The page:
Dr Byron Maas surveys a supply of marijuana products for dogs that lines a shelf in his veterinary clinic. They're selling well.
"The 'Up and Moving' is for joints and for pain," he explains. "The 'Calm and Quiet' is for real anxious dogs, to take away that anxiety."
People anxious to relieve suffering in their pets are increasingly turning to oils and powders that contain CBDs, a non-psychoactive component of marijuana.
But there's little data on whether they work, or if they have harmful side effects.
That's because Washington has been standing in the way of clinical trials, veterinarians and researchers say. Now, a push is underway to have barriers removed, so both pets and people can benefit.
Those barriers have had more than just a chilling effect.
When the federal Drug Enforcement Administration announced last year that even marijuana extracts with CBD and little or no THC - marijuana's intoxicating component - are an illegal Schedule 1 drug, the University of Pennsylvania halted its clinical trials. Colorado State University is pushing ahead.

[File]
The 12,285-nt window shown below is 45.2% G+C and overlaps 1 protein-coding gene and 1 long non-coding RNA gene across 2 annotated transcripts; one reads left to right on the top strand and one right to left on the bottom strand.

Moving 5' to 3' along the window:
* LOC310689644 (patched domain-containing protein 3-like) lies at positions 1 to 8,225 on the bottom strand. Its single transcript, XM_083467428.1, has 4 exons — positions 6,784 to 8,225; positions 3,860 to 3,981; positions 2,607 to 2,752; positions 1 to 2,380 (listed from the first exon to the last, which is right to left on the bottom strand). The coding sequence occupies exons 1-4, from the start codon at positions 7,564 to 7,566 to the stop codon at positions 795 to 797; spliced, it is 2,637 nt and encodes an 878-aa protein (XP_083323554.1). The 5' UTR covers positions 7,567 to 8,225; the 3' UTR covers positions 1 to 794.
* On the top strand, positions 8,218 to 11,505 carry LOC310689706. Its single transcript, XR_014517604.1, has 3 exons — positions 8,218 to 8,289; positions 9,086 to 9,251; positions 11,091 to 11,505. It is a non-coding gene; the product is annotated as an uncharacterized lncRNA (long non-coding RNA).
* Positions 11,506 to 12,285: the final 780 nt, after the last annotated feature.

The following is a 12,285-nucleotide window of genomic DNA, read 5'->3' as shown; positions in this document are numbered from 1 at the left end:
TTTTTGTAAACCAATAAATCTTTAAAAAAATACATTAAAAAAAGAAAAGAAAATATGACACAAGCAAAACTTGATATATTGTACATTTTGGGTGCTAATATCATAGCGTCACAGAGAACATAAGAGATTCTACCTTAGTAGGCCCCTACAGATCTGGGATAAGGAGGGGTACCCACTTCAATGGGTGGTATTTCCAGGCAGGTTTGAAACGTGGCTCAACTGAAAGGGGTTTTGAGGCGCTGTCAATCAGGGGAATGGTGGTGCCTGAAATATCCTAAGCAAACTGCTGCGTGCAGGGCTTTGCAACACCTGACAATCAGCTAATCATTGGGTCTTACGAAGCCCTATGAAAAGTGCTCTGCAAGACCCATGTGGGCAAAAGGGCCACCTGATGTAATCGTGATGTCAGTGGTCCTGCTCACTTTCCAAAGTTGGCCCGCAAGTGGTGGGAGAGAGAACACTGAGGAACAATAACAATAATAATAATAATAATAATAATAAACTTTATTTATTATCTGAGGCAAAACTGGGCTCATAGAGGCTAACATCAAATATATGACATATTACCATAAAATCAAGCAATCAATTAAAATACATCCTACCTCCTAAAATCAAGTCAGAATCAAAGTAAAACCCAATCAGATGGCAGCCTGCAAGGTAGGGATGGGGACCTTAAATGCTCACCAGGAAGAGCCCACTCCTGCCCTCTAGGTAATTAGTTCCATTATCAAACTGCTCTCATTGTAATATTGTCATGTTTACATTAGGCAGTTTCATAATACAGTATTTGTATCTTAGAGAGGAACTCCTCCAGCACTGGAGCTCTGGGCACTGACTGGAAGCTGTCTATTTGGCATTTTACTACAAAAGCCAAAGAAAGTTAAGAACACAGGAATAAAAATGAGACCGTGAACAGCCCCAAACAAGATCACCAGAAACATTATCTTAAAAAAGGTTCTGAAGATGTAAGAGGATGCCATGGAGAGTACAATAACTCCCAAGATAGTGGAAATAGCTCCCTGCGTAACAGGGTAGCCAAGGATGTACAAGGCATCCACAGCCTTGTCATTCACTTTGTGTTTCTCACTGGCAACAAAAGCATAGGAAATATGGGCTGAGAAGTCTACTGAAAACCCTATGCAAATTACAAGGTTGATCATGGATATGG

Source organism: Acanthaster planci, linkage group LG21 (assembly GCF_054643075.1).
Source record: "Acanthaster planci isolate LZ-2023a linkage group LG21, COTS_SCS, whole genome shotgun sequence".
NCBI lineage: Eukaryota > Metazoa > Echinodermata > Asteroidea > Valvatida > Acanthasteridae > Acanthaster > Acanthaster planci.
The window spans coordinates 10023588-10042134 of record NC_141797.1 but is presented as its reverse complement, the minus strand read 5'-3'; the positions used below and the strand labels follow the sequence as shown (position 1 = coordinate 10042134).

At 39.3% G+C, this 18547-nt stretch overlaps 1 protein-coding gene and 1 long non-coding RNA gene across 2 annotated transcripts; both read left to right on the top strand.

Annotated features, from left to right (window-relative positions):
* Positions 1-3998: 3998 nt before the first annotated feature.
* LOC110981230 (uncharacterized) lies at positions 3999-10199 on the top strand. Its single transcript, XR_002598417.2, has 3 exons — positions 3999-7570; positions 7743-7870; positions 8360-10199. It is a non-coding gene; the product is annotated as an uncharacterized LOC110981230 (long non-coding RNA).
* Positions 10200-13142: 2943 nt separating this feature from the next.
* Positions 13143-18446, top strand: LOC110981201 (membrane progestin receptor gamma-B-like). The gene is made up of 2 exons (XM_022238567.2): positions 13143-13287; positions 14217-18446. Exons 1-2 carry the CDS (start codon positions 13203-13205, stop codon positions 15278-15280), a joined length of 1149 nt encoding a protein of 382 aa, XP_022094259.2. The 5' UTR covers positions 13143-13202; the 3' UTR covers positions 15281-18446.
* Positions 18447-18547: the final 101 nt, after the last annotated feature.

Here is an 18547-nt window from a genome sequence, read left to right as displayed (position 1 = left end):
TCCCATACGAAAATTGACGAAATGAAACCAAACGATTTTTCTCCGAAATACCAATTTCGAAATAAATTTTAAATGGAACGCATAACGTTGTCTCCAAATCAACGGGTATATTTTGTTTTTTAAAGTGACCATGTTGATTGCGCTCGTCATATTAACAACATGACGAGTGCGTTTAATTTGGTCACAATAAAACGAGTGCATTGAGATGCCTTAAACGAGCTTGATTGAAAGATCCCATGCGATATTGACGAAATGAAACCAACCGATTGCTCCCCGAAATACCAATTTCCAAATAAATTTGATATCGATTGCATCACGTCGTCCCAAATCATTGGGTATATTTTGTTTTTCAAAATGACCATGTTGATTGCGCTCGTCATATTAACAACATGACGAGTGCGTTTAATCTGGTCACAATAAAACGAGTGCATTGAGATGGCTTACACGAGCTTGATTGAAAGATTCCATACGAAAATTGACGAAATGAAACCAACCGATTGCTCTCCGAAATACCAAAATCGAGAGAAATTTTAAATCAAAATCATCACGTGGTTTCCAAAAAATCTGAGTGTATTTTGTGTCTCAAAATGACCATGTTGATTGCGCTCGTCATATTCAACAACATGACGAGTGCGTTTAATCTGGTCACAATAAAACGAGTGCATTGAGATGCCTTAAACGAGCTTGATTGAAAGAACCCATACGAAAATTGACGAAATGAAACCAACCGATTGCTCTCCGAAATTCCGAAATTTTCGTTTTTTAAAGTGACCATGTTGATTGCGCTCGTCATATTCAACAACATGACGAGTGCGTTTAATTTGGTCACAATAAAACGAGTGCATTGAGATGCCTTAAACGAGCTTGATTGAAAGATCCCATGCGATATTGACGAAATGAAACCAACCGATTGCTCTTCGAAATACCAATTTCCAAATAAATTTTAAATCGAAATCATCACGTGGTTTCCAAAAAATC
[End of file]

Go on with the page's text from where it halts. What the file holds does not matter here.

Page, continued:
The US Food and Drug Administration has warned companies that sell marijuana products online and via pet shops and animal hospitals that they're violating laws by offering "unapproved new animal drugs." The FDA threatened legal action.
But, seeing potential benefits of CBDs, the American Veterinary Medical Association's policy-making body said last summer it wants the DEA to declassify marijuana as a Schedule 1 drug "to facilitate research opportunities for veterinary and human medical uses."
It asked the board of the national veterinarians' organisation to investigate working with other stakeholders toward that goal. The board is awaiting a recommendation from two group councils.
"The concern our membership has is worry about people extrapolating their own dosages, looking to medicate their pets outside the realm of the medical professional," Board Chairman Michael Whitehair said in a telephone interview. "This is an important reason for us to continue the research."